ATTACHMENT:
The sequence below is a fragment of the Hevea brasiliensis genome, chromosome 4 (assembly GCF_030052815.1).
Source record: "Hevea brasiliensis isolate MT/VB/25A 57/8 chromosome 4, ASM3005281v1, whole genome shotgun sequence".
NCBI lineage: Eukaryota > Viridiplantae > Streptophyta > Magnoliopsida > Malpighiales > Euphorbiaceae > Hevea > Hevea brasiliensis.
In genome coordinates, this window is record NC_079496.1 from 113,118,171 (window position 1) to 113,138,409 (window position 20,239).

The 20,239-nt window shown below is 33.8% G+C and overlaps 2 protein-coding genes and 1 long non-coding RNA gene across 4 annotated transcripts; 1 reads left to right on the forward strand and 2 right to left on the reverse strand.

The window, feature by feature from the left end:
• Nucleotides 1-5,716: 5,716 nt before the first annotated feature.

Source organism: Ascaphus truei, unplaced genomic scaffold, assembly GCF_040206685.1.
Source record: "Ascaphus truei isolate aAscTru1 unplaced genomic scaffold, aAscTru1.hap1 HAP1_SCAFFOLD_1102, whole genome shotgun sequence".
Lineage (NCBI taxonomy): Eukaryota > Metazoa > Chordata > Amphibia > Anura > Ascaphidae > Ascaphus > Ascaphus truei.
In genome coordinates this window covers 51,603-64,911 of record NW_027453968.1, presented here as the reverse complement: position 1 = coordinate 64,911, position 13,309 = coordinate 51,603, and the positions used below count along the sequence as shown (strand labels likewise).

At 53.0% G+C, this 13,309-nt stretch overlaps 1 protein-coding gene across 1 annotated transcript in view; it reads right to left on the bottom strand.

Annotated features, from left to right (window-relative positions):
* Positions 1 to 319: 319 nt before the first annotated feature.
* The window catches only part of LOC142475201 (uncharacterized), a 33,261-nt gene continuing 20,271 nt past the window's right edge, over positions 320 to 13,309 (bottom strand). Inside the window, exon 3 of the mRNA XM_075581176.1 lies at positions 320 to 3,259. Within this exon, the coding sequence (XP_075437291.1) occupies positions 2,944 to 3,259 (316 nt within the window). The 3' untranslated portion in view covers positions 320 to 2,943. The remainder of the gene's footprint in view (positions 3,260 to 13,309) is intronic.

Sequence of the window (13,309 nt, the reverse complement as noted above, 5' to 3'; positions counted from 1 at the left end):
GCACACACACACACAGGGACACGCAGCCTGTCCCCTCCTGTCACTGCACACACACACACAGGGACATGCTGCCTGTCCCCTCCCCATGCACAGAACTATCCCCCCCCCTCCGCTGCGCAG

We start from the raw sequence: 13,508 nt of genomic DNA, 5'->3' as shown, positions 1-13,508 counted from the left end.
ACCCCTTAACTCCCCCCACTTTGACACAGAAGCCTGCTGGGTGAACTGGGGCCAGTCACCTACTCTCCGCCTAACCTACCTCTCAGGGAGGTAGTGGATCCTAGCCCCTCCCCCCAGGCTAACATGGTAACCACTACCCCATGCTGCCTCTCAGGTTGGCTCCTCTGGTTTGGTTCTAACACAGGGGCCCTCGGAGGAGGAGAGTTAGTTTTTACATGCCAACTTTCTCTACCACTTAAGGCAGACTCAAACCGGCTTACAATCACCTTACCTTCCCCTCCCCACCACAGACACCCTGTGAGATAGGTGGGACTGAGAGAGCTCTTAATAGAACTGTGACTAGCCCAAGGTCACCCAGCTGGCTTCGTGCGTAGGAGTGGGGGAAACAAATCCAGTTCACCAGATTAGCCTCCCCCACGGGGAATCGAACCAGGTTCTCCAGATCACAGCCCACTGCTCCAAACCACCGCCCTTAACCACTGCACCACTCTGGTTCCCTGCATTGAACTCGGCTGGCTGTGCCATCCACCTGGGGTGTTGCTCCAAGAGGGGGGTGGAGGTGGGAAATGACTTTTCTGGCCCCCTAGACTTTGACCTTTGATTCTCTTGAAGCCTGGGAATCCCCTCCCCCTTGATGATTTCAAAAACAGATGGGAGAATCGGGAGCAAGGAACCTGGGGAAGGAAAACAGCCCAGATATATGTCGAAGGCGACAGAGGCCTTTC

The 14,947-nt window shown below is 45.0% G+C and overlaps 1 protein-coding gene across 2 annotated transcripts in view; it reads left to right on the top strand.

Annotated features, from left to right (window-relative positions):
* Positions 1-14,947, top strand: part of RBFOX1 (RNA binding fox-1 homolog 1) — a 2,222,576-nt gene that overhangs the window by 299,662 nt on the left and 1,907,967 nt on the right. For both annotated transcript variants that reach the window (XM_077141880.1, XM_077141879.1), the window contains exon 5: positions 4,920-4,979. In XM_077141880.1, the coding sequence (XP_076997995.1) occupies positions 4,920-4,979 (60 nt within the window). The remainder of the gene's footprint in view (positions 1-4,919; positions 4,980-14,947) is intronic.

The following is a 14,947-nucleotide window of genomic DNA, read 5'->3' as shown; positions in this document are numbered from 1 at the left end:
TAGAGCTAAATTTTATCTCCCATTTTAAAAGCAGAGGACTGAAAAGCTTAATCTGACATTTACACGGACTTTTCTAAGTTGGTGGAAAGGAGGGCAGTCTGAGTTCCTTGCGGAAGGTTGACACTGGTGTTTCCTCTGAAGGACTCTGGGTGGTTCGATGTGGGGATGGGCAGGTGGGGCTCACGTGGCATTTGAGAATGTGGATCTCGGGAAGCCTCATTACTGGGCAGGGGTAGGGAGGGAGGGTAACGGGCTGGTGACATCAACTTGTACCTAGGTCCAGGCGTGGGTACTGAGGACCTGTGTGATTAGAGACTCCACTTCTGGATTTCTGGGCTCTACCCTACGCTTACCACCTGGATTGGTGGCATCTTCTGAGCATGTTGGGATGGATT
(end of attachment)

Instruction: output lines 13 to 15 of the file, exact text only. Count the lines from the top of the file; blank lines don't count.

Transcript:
Annotated features, from left to right (window-relative positions):
* Positions 1 to 319: 319 nt before the first annotated feature.
* The window catches only part of LOC142475201 (uncharacterized), a 33,261-nt gene continuing 20,271 nt past the window's right edge, over positions 320 to 13,309 (bottom strand). Inside the window, exon 3 of the mRNA XM_075581176.1 lies at positions 320 to 3,259. Within this exon, the coding sequence (XP_075437291.1) occupies positions 2,944 to 3,259 (316 nt within the window). The 3' untranslated portion in view covers positions 320 to 2,943. The remainder of the gene's footprint in view (positions 3,260 to 13,309) is intronic.